Against the waves

As an industry grapples with changing tides,
 a Massachusetts lobsterman wonders how long he can hold on.
Written and photographed by Matthew Eadie
Dec. 14, 2023
Steve Holler, 61, has fished for lobsters in the waters off the coast of Boston for nearly five decades. Now, facing changes in regulations and rising costs, he wonders how much longer he can continue.
  Note: Matthew Eadie was awarded the 2024 Jerome A. Nachman Writing Award from Boston University's College of Communication for this story. The Nachman Award is given yearly to students who exhibit the highest quality of writing at Boston University's College of Communication.
Steve Holler begins his day long before the sun rises. He wakes up at 3 a.m., leaves his house by 3:30 a.m. and heads to a red pickup truck that awaits a 60-or-so-mile drive from Mattapoisett, a small town on Buzzards Bay, to South Boston. There sits his boat, November Gale — a 42-foot-long lobster boat he bought off his father, Fred, 20 years ago. The name is a nod to a powerful storm called a “Witch of November” that rips across the Great Lakes from time to time in the late Fall. He grabs a breakfast sandwich from a shop down the street, the only place open so early in the morning, turns on his boat, and waits for the other member of his crew to arrive. It’s 5:10 a.m.
His help is 49-year-old Frank Lenardis, who has fished with Holler for the past 20 years. Lenardis joins Holler on most weekends for some extra cash. He works full time in maintenance at Rockland Public Schools during the week, a “real job,” Holler calls it. 
By 5:42 a.m. the two men head to pick up the bait for the day, which consists of six tubs of salmon heads and skeletons, the scraps leftover after the salmon is filleted for grocery stores. Most lobstermen use different bait than Holler, but it works well for him and it’s cheaper than most, just $40 a tub. Keeping costs low is imperative. 
The ride out to sea takes about 40 minutes, and as the first rays of sunlight slowly pierce the seemingly endless sea, Holler lets out an impassioned sigh.
“Ahhhh, it’s gonna be a beautiful sunrise,” he says, with his stereotypical Massachusetts accent, looking ahead into the darkness of water that lies ahead. 
As soon as day breaks, his sunglasses go on. Behind them is a face with wrinkles that surround his eyes like a spiderweb. He’s 61 years old. He wears a green baseball cap with a small lobster on the front. His hands have callouses and wrinkles like rolling hills and valleys. He has thick skin, both figuratively and literally, that remains tan all year long. He wears long orange fisherman pants and a hoodie underneath, with white waterproof boots. The boots are important because the deck can get slippery. He’s fallen off the back of his boat before, not something he wants to do again. 
Lenardis is mostly bald with a salt-and-pepper beard. He has bright blue eyes and soft smile, with distinct wrinkles on his forehead, and usually has a cigarette dangling from his mouth. He sometimes goes shirtless on the boat, even in the dead of winter, but said that those days are starting to wither away. They aren’t as “invincible” anymore. 
Both men feel their age. Holler regularly sees a doctor for a host of ailments. His knees, hips, shoulders and arms. They both pop a few pills of Tylenol to ease the pain that edges on throughout the morning.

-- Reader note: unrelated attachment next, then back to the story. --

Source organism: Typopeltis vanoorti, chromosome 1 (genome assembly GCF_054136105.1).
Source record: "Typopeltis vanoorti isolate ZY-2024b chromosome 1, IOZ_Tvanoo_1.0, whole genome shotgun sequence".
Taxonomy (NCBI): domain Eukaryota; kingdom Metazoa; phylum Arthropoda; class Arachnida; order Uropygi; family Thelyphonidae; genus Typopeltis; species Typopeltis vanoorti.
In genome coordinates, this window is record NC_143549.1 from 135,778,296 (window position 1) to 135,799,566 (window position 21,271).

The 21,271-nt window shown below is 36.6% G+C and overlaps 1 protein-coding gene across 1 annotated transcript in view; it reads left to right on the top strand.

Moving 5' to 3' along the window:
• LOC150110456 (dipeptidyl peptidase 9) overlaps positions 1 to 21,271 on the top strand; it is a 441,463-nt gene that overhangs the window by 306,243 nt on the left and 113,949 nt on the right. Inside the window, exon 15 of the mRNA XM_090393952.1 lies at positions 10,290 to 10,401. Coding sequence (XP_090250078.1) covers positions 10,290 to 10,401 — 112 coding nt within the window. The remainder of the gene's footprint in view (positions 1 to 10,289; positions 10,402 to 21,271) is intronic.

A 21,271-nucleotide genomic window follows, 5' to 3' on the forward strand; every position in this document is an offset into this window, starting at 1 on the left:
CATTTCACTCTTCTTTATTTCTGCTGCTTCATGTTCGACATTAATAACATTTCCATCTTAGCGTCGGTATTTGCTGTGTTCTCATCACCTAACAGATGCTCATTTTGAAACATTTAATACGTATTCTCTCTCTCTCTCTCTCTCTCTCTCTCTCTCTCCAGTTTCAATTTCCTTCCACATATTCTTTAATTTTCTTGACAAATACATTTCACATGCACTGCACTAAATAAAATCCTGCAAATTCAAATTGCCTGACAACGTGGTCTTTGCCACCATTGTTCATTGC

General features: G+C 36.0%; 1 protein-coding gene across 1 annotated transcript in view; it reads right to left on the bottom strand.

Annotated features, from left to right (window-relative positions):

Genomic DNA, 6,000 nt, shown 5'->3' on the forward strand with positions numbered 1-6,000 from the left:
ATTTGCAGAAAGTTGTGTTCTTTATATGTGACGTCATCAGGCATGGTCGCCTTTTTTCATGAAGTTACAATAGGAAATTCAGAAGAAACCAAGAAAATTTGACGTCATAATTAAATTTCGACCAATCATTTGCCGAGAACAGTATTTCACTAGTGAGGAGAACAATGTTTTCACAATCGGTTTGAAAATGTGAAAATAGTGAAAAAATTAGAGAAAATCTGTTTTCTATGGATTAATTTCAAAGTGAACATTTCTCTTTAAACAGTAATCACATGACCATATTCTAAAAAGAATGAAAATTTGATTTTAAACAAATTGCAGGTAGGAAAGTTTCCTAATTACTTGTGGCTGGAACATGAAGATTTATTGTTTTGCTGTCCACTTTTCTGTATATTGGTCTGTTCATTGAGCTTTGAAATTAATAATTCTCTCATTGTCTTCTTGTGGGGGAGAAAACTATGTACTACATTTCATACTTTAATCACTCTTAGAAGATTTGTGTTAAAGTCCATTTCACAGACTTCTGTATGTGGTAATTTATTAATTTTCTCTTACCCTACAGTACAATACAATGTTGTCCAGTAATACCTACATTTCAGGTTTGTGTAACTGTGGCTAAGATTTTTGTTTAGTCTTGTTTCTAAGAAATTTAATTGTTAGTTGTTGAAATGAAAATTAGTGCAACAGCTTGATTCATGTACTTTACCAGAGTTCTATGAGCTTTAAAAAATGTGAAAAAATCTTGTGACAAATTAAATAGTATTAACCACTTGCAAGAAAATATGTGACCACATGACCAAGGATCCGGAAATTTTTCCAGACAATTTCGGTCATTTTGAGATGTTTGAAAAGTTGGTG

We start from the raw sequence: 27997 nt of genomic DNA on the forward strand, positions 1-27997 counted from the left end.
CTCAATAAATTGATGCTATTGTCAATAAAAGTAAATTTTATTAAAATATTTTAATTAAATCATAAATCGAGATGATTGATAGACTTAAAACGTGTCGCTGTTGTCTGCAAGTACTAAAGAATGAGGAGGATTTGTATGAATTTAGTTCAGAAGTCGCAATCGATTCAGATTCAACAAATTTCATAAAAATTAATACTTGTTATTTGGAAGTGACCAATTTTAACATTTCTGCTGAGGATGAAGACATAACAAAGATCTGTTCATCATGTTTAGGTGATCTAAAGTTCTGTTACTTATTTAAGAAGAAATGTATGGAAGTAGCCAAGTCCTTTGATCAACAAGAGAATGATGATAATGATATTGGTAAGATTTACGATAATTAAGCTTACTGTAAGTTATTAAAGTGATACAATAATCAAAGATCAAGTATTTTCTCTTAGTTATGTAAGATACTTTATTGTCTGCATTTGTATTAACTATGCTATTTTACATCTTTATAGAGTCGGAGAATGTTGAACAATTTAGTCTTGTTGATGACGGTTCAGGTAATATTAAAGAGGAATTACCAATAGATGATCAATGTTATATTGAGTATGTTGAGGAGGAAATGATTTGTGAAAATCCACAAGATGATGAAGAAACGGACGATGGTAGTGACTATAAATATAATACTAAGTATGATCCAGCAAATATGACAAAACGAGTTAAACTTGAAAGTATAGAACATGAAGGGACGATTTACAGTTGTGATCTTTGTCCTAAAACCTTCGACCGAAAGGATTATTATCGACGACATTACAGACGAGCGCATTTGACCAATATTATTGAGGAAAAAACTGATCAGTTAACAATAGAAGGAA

It is an unseasonably warm October day. Halloween is just a few days away and the high is set to be over 80 degrees. As the ride out to sea continues, Lenardis comments on the weather. 
“Not a bad day for the end of October,” he says. 
“Yeah, weather-wise,” Holler scoffs sarcastically. 
“Definitely not lobster-wise,” Lenardis responds.
It has been hard to catch lobsters this year, Holler said. One of the worst years to date. He’s been doing it for 47 years, but for the first time ever he said he’s not sure how much longer he can hold on. Costs to repair his 36-year-old boat continue to stack up, and he’s simply not making as much as he used to. The lobsters just do not seem to be as abundant this year. 
“I don’t know what the hell happened,” he said. “This is the first year I’ve thought about selling this [boat], thinking one: what can I get for it? And two, what else am I gonna do?”
At 6:44 a.m., the boat stops. The first line of 25 lobster traps sits about 45 feet below the boat on the sea floor. A green and blue spray-painted buoy notifies Holler of the location of the traps. So too does an old beat-up notebook with the exact coordinates written down. Holler and Lenardis grab their thick blue gloves, hook the buoy to the motorized pulley system attached to the side of the boat, and start reeling in the traps. This is the first set they’ll pull today. They’ll do 10 more over the next eight hours, totaling 250 traps on the day.
The first one has just three lobsters. The second and third are empty. The jokes the two men made minutes earlier fade away. The day has just begun.
Steve Holler works about seven months out of the year and must make a years-worth of money in that time to survive the winter.
It was 1976 and a 14-year-old Steve Holler stood on the corner of a store in his hometown of Quincy, Massachusetts, some eight or so miles South of Boston. He grew up on the peninsula of Hough Neck, where just about “everyone knows everyone.” But that early summer day would change the course of Holler’s life. His uncle, Charles “Chuck” Holler, rounded the corner with his new wife. Chuck was a Navy SEAL, a former member of SEAL Team 1, and served in the Vietnam War. Nobody messed with Chuck. 
Chuck grabbed Holler by the shirt collar and told him he was not going to let him “waste [his] life standing on the corner,” Holler recounted. He demanded that the next morning, Holler be on a lobster boat. Chuck was going to teach him how to fish.